An irrational, over-the-top absolute-witch-to-be-around, crank. Sometimes, I act like a real bad word. And instead of talking to my husband rationally when I've had some time to digest a situation and recognize my contribution to the problem, I lack the ability to filter the thoughts that rapidly shoot from my brain to my mouth.
Today, I knew that I needed to do something fast because if I didn't, there would be a dark cloud of discontent over our house all day long and spanning into the unforeseeable future. So I found my husband putting on his shoes and I mustered an apology that went something like, "Charlie, I forgive you for throwing out my shoes."
My husband gave me a blank stare and crossing his arms across his chest said, "Yes. AND?"
I took a deep breath and continued, "And. I'm sorry that you gave away my most comfortable pair of shoes that you really should have known better than to donate to Goodwill. But I forgive you."
I gave him a weak smile but instead of accepting my lame attempt at an apology, my husband rolled his eyes, sighed and walked away.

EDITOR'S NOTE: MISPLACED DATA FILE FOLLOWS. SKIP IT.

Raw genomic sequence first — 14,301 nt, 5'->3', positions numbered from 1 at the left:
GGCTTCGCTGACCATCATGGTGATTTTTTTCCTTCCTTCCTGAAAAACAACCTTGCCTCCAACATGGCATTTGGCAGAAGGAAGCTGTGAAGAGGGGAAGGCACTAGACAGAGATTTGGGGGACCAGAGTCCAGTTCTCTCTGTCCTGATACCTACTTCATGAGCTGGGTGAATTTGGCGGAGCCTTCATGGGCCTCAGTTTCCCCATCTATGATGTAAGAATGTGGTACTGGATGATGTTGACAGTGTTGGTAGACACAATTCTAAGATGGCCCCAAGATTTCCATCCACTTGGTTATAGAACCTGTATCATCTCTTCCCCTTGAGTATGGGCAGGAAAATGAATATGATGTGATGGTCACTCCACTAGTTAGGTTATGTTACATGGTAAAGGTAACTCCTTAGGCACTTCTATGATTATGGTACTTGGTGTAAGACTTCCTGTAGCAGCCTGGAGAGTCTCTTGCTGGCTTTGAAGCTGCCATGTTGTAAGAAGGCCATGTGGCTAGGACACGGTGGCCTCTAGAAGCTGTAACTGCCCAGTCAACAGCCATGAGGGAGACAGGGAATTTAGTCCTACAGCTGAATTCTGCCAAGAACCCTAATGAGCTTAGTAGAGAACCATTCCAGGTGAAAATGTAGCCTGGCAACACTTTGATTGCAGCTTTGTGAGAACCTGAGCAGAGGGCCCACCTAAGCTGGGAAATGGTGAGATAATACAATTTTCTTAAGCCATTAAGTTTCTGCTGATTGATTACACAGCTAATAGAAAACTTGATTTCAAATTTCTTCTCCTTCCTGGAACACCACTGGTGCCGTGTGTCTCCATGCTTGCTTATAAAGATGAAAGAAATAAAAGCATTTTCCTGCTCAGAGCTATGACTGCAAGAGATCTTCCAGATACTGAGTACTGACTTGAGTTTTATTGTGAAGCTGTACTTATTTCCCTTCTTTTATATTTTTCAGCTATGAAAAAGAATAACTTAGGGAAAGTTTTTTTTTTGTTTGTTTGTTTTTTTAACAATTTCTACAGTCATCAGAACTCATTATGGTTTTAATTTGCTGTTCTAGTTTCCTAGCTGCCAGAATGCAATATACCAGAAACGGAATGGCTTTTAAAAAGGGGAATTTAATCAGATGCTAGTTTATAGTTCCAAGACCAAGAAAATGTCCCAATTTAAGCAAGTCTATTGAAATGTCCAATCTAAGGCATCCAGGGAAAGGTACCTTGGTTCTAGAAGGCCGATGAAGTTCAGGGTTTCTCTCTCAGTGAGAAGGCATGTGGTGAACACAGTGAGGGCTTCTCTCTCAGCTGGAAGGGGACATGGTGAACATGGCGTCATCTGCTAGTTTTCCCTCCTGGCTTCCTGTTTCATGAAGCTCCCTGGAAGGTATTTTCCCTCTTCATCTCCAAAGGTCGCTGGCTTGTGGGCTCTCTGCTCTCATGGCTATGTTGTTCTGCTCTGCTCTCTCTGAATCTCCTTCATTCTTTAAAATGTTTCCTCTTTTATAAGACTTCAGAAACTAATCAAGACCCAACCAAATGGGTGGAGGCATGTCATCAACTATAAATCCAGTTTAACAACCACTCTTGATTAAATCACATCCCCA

Because what I should have said was, "I'm really sorry that I acted so terribly - especially in front of the children - and I'm sorry that you are married to a woman who can, without warning, morph in to a jackass nag machine. But I love you and adore you and without you, the walls of our universe would collapse. And I mean that sincerely."
I do mean that sincerely.
And although it might feel good to vent, it feels so bad immediately after. Why it is that I lack the ability to shut up is beyond me. And how my husband can lovingly tolerate being married to someone that attacks at a moments notice is even more of a mystery.
While I set about working, Charlie ushered all the kids outside and loaded them in to the car. A few minutes later, he came back in to the house carrying my pair of old Croc shoes. He gently placed them next to me and without a word, turned and walked out the front door.
I picked up my shoes and followed him outside where I asked the obvious question, "So, you found them?" He nodded his head and responded, "Yeah. I found them. I remembered seeing them and thinking that you probably didn't mean to throw your Crocs away, so I put them aside."